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Some Multi-Country Evidence on the Effects of Real Exchange Rates on Output

23 Pages Posted: 13 Dec 2005  

Steven B. Kamin

U.S. Board of Governors of the Federal Reserve - Division of International Finance (IFDP)

Marc Klau

Bank for International Settlements (BIS) - Monetary and Economic Department

Date Written: May 1998

Abstract

The simultaneous occurrence of devaluation and recession in Mexico in 1995, as well as in the East Asian economies more recently, appears to contradict the conventional view that devaluations are expansionary. Moreover, a sizeable theoretical and empirical literature also argues that, contrary to the predictions of textbook analysis, exchange rate devaluations may be contractionary rather than expansionary. However, prior statistical analyses of the effects of exchange rate devaluation on output have been subject to several limitations: (i) they have failed to distinguish adequately between short and long-run effects; (ii) they have not controlled for the full range of external shocks; and (iii) they have not considered whether the effects of devaluation might differ between different regions of the world. The purpose of this paper is to estimate the impact of devaluation on output for 27 countries while attempting to address these limitations in previous empirical analyses. We find no evidence that devaluations are contractionary in the long run. Additionally, controlling for sources of spurious correlation and reverse causality appears to mute the measured contractionary effect of devaluation in the short run, although this effect remains even after these controls are introduced. Finally, while the literature on contractionary devaluation has focused primarily on developing countries, we found no evidence that this effect is stronger in developing countries than in industrialised countries.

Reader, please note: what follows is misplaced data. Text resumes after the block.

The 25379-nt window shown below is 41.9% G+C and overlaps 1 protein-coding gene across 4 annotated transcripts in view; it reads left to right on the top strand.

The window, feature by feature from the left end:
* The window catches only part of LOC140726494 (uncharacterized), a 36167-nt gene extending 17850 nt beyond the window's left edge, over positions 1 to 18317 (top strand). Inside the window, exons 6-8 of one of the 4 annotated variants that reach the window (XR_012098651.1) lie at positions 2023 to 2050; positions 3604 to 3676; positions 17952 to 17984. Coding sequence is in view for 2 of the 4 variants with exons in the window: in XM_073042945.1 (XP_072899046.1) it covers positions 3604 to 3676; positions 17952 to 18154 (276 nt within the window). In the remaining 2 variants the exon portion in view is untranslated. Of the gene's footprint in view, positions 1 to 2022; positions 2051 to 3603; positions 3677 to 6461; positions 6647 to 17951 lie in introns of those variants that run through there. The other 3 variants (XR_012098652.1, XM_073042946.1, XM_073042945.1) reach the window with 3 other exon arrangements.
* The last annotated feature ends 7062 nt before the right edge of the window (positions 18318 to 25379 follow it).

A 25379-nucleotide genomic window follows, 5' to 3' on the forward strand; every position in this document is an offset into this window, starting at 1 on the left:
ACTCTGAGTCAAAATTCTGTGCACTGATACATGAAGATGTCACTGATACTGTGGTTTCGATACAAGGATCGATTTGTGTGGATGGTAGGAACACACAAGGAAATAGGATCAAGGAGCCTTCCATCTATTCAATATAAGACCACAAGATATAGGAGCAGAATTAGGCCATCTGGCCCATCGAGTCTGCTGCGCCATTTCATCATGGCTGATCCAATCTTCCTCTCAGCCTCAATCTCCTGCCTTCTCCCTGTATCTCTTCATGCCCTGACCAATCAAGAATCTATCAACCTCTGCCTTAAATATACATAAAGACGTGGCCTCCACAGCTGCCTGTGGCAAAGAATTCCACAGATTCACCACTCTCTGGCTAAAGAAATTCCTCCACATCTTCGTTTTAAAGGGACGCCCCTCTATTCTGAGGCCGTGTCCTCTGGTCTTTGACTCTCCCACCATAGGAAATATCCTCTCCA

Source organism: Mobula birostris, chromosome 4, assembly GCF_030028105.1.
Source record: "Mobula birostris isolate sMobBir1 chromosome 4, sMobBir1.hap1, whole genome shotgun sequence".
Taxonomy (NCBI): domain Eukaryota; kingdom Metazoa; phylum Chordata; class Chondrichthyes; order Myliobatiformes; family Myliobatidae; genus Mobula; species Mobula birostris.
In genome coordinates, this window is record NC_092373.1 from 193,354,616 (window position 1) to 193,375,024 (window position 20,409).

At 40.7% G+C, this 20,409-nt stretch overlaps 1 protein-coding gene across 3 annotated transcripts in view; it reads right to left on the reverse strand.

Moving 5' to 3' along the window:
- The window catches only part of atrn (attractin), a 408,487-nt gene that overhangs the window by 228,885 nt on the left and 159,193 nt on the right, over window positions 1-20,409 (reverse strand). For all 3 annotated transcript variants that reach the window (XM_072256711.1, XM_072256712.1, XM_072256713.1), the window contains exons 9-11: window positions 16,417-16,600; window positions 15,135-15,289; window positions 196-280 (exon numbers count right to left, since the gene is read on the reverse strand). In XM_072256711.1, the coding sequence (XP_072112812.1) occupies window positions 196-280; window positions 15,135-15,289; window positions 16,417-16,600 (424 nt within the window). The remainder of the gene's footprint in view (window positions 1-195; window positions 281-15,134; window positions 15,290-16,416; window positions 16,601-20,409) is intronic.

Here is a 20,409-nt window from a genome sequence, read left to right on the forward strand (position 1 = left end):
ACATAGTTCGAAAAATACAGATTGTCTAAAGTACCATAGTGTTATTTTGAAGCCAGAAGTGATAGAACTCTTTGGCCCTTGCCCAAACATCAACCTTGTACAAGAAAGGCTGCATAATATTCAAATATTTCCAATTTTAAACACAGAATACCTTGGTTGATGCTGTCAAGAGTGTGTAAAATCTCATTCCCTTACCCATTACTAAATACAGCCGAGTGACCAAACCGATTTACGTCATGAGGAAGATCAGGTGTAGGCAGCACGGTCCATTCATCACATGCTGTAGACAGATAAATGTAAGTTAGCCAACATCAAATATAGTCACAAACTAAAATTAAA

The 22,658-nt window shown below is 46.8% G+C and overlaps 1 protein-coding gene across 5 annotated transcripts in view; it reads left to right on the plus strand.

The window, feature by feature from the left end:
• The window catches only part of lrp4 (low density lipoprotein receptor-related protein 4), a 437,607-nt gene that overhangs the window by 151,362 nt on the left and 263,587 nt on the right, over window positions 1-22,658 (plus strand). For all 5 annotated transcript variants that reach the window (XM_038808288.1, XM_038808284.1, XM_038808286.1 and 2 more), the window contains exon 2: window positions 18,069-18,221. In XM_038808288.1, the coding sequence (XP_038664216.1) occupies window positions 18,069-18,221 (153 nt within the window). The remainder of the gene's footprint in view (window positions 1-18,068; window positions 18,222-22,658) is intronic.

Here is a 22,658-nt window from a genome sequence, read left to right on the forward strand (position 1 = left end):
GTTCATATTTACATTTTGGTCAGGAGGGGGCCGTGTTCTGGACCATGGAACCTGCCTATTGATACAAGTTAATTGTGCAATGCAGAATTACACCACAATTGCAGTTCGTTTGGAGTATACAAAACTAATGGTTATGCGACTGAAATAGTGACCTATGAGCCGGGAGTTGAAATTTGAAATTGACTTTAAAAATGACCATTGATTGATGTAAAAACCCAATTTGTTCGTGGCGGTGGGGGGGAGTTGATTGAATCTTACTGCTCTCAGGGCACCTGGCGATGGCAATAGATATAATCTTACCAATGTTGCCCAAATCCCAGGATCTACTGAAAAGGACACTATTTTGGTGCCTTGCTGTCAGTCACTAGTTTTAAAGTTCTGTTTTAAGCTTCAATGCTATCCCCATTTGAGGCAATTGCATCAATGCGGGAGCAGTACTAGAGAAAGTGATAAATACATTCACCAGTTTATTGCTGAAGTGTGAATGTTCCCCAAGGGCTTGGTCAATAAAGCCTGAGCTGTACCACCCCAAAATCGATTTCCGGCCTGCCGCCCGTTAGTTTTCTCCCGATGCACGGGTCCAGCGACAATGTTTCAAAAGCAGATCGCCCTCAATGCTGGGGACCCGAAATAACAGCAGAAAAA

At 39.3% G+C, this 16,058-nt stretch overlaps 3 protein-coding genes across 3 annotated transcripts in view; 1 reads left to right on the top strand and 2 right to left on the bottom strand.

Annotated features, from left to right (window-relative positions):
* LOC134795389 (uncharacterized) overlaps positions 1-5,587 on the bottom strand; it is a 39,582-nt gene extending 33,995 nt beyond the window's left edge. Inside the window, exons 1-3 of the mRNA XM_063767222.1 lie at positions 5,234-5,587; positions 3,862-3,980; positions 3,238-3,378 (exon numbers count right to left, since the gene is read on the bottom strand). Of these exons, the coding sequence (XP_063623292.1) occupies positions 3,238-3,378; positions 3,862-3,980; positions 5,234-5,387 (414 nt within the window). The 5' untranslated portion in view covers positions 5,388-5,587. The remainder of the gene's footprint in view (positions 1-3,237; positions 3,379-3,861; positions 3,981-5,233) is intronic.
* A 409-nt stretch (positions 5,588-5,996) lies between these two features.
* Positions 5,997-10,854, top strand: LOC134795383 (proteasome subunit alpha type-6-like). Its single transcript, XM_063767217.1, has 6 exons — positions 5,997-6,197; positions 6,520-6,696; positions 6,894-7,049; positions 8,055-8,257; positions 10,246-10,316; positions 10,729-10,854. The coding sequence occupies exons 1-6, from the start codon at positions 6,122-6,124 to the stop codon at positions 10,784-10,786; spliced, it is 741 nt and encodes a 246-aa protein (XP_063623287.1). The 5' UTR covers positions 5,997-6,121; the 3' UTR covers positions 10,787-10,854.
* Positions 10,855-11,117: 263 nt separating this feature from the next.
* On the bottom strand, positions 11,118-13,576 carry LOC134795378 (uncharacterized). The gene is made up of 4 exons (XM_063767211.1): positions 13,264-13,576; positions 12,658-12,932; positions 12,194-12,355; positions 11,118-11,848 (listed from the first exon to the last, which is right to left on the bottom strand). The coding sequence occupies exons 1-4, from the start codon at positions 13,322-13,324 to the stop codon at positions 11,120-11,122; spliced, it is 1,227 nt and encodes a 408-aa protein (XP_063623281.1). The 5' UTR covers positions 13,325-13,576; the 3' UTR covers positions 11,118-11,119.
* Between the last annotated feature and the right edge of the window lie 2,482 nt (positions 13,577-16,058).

JEL Classification: F31, F41

Suggested Citation

Kamin, Steven B. and Klau, Marc, Some Multi-Country Evidence on the Effects of Real Exchange Rates on Output (May 1998). FRB International Finance Discussion Paper No. 611; BIS Working Paper No. 48. Available at SSRN: https://ssrn.com/abstract=96613 or http://dx.doi.org/10.2139/ssrn.96613

Steven B. Kamin (Contact Author)

U.S. Board of Governors of the Federal Reserve - Division of International Finance (IFDP) ( email )

20th St. and Constitution Ave.
Washington, DC 20551
United States
202-452-3339 (Phone)
202-736-5638 (Fax)

Marc Klau

Bank for International Settlements (BIS) - Monetary and Economic Department ( email )

Centralbahnplatz 2
CH-4002 Basel
Switzerland
41 61 280 80 80 (Phone)
41 61 280 91 00 (Fax)

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